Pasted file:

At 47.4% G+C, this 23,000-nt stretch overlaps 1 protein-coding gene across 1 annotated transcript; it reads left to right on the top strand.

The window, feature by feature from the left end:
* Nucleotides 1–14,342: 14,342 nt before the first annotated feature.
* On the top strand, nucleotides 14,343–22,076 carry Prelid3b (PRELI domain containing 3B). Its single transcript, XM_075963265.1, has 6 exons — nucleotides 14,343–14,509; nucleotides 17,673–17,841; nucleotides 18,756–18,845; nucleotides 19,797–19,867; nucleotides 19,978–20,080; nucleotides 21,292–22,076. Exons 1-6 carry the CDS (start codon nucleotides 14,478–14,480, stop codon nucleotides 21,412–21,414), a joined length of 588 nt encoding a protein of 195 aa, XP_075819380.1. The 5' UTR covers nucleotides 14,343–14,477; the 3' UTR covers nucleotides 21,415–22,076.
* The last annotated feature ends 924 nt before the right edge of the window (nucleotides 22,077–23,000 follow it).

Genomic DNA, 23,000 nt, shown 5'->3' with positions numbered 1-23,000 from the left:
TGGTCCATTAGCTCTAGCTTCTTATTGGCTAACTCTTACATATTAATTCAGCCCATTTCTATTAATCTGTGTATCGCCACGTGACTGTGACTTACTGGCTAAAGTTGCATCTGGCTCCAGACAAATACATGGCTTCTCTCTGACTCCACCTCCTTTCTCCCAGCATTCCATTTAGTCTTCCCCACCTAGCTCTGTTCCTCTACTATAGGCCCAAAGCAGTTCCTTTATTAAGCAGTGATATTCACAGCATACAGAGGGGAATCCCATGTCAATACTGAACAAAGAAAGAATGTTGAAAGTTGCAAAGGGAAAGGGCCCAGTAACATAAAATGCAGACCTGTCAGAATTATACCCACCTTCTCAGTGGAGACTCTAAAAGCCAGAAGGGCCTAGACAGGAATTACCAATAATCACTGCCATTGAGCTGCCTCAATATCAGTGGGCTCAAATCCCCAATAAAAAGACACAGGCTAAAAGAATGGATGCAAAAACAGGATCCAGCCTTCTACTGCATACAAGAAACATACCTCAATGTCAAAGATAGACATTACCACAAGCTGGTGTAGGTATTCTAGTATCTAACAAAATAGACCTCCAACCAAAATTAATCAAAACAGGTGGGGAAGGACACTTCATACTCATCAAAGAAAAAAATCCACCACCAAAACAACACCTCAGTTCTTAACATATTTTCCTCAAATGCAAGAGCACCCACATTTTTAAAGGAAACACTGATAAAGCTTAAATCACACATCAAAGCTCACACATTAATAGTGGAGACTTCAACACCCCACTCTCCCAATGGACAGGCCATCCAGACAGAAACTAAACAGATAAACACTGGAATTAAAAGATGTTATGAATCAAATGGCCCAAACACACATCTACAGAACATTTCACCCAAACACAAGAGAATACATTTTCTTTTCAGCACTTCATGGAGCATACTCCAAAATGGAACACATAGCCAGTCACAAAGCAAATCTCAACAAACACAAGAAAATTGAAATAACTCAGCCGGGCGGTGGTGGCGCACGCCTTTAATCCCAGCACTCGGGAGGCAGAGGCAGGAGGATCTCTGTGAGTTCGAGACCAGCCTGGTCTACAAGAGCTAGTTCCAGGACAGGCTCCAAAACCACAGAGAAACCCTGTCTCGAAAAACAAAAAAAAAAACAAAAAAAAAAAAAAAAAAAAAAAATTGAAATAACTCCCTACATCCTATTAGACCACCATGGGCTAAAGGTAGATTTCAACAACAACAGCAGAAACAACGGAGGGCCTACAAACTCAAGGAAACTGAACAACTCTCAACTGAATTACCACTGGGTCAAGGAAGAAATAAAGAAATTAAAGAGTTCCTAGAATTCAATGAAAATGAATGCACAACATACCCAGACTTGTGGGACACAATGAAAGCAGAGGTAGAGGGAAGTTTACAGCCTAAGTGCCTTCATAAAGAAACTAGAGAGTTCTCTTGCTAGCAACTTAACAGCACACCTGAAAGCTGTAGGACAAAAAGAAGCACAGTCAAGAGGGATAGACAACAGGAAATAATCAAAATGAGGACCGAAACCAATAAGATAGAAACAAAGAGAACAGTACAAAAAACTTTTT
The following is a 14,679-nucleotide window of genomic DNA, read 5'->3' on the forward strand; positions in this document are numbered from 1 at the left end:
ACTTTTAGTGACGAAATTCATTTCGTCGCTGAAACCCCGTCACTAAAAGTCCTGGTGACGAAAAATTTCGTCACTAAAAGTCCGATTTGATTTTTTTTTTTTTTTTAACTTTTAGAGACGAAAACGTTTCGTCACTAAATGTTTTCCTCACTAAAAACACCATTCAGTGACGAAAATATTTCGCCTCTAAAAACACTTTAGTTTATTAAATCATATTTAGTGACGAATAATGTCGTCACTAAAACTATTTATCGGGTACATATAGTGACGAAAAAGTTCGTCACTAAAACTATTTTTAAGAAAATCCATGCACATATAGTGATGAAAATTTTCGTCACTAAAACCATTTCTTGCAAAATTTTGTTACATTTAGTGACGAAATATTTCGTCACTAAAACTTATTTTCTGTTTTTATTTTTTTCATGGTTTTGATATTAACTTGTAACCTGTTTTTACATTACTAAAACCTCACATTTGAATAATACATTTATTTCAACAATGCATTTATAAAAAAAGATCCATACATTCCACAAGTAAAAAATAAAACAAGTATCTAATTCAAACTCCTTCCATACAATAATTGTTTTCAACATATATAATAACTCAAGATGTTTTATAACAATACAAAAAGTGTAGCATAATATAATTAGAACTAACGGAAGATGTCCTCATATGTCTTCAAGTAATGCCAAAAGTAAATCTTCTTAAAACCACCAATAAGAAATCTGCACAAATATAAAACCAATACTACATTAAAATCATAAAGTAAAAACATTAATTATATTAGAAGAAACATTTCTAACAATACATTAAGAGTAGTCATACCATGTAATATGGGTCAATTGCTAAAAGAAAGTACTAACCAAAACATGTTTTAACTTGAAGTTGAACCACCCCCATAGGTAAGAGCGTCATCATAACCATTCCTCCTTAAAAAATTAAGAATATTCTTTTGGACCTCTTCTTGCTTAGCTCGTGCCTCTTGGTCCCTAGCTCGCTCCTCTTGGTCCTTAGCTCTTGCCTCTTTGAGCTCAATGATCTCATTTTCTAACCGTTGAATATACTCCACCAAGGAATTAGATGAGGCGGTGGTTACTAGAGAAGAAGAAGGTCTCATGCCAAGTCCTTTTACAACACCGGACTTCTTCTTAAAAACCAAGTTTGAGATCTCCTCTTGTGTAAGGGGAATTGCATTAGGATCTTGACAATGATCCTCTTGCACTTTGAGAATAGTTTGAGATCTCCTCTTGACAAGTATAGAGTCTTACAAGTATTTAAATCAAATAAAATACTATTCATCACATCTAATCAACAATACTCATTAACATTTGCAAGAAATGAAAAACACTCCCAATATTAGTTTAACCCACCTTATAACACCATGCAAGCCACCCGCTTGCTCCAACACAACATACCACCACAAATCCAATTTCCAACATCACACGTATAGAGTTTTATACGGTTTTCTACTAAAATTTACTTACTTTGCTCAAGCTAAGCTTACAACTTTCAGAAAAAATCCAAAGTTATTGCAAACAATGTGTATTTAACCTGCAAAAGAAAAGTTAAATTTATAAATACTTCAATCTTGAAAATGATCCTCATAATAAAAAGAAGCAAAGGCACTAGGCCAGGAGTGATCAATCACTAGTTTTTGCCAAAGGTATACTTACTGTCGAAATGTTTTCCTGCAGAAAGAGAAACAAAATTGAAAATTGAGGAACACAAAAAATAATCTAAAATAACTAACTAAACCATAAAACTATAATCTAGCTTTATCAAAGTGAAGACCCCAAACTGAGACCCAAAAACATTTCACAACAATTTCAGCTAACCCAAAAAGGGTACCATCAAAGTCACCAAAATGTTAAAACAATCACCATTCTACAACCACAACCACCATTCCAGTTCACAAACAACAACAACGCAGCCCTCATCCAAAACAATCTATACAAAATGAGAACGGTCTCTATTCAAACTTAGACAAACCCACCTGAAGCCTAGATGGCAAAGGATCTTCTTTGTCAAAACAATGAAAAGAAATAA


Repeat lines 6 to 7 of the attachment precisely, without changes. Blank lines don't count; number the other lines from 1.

Genomic DNA, 23,000 nt, shown 5'->3' with positions numbered 1-23,000 from the left:
TGGTCCATTAGCTCTAGCTTCTTATTGGCTAACTCTTACATATTAATTCAGCCCATTTCTATTAATCTGTGTATCGCCACGTGACTGTGACTTACTGGCTAAAGTTGCATCTGGCTCCAGACAAATACATGGCTTCTCTCTGACTCCACCTCCTTTCTCCCAGCATTCCATTTAGTCTTCCCCACCTAGCTCTGTTCCTCTACTATAGGCCCAAAGCAGTTCCTTTATTAAGCAGTGATATTCACAGCATACAGAGGGGAATCCCATGTCAATACTGAACAAAGAAAGAATGTTGAAAGTTGCAAAGGGAAAGGGCCCAGTAACATAAAATGCAGACCTGTCAGAATTATACCCACCTTCTCAGTGGAGACTCTAAAAGCCAGAAGGGCCTAGACAGGAATTACCAATAATCACTGCCATTGAGCTGCCTCAATATCAGTGGGCTCAAATCCCCAATAAAAAGACACAGGCTAAAAGAATGGATGCAAAAACAGGATCCAGCCTTCTACTGCATACAAGAAACATACCTCAATGTCAAAGATAGACATTACCACAAGCTGGTGTAGGTATTCTAGTATCTAACAAAATAGACCTCCAACCAAAATTAATCAAAACAGGTGGGGAAGGACACTTCATACTCATCAAAGAAAAAAATCCACCACCAAAACAACACCTCAGTTCTTAACATATTTTCCTCAAATGCAAGAGCACCCACATTTTTAAAGGAAACACTGATAAAGCTTAAATCACACATCAAAGCTCACACATTAATAGTGGAGACTTCAACACCCCACTCTCCCAATGGACAGGCCATCCAGACAGAAACTAAACAGATAAACACTGGAATTAAAAGATGTTATGAATCAAATGGCCCAAACACACATCTACAGAACATTTCACCCAAACACAAGAGAATACATTTTCTTTTCAGCACTTCATGGAGCATACTCCAAAATGGAACACATAGCCAGTCACAAAGCAAATCTCAACAAACACAAGAAAATTGAAATAACTCAGCCGGGCGGTGGTGGCGCACGCCTTTAATCCCAGCACTCGGGAGGCAGAGGCAGGAGGATCTCTGTGAGTTCGAGACCAGCCTGGTCTACAAGAGCTAGTTCCAGGACAGGCTCCAAAACCACAGAGAAACCCTGTCTCGAAAAACAAAAAAAAAAACAAAAAAAAAAAAAAAAAAAAAAAATTGAAATAACTCCCTACATCCTATTAGACCACCATGGGCTAAAGGTAGATTTCAACAACAACAGCAGAAACAACGGAGGGCCTACAAACTCAAGGAAACTGAACAACTCTCAACTGAATTACCACTGGGTCAAGGAAGAAATAAAGAAATTAAAGAGTTCCTAGAATTCAATGAAAATGAATGCACAACATACCCAGACTTGTGGGACACAATGAAAGCAGAGGTAGAGGGAAGTTTACAGCCTAAGTGCCTTCATAAAGAAACTAGAGAGTTCTCTTGCTAGCAACTTAACAGCACACCTGAAAGCTGTAGGACAAAAAGAAGCACAGTCAAGAGGGATAGACAACAGGAAATAATCAAAATGAGGACCGAAACCAATAAGATAGAAACAAAGAGAACAGTACAAAAAACTTTTT